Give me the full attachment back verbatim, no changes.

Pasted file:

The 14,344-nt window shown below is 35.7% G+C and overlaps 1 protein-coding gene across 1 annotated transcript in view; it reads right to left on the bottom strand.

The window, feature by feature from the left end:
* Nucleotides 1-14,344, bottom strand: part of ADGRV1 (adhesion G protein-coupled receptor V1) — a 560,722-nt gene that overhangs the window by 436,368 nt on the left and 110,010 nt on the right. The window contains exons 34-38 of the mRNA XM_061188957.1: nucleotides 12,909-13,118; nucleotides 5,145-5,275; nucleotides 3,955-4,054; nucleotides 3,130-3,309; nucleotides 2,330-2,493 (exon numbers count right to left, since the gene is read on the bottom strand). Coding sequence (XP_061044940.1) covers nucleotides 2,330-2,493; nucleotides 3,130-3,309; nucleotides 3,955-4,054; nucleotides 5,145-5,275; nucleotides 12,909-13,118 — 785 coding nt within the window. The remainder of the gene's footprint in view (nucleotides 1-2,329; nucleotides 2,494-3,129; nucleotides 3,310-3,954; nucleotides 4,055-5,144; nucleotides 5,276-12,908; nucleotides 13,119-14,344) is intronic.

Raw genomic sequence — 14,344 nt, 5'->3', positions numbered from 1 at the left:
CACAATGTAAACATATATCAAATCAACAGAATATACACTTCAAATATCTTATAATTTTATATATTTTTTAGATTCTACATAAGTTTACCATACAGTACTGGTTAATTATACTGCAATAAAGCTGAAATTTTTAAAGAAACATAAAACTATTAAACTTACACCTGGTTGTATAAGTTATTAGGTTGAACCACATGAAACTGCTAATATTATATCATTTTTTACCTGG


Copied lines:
The 14,344-nt window shown below is 35.7% G+C and overlaps 1 protein-coding gene across 1 annotated transcript in view; it reads right to left on the bottom strand.

The window, feature by feature from the left end:
* Nucleotides 1-14,344, bottom strand: part of ADGRV1 (adhesion G protein-coupled receptor V1) — a 560,722-nt gene that overhangs the window by 436,368 nt on the left and 110,010 nt on the right. The window contains exons 34-38 of the mRNA XM_061188957.1: nucleotides 12,909-13,118; nucleotides 5,145-5,275; nucleotides 3,955-4,054; nucleotides 3,130-3,309; nucleotides 2,330-2,493 (exon numbers count right to left, since the gene is read on the bottom strand). Coding sequence (XP_061044940.1) covers nucleotides 2,330-2,493; nucleotides 3,130-3,309; nucleotides 3,955-4,054; nucleotides 5,145-5,275; nucleotides 12,909-13,118 — 785 coding nt within the window. The remainder of the gene's footprint in view (nucleotides 1-2,329; nucleotides 2,494-3,129; nucleotides 3,310-3,954; nucleotides 4,055-5,144; nucleotides 5,276-12,908; nucleotides 13,119-14,344) is intronic.

Raw genomic sequence — 14,344 nt, 5'->3', positions numbered from 1 at the left:
CACAATGTAAACATATATCAAATCAACAGAATATACACTTCAAATATCTTATAATTTTATATATTTTTTAGATTCTACATAAGTTTACCATACAGTACTGGTTAATTATACTGCAATAAAGCTGAAATTTTTAAAGAAACATAAAACTATTAAACTTACACCTGGTTGTATAAGTTATTAGGTTGAACCACATGAAACTGCTAATATTATATCATTTTTTACCTGG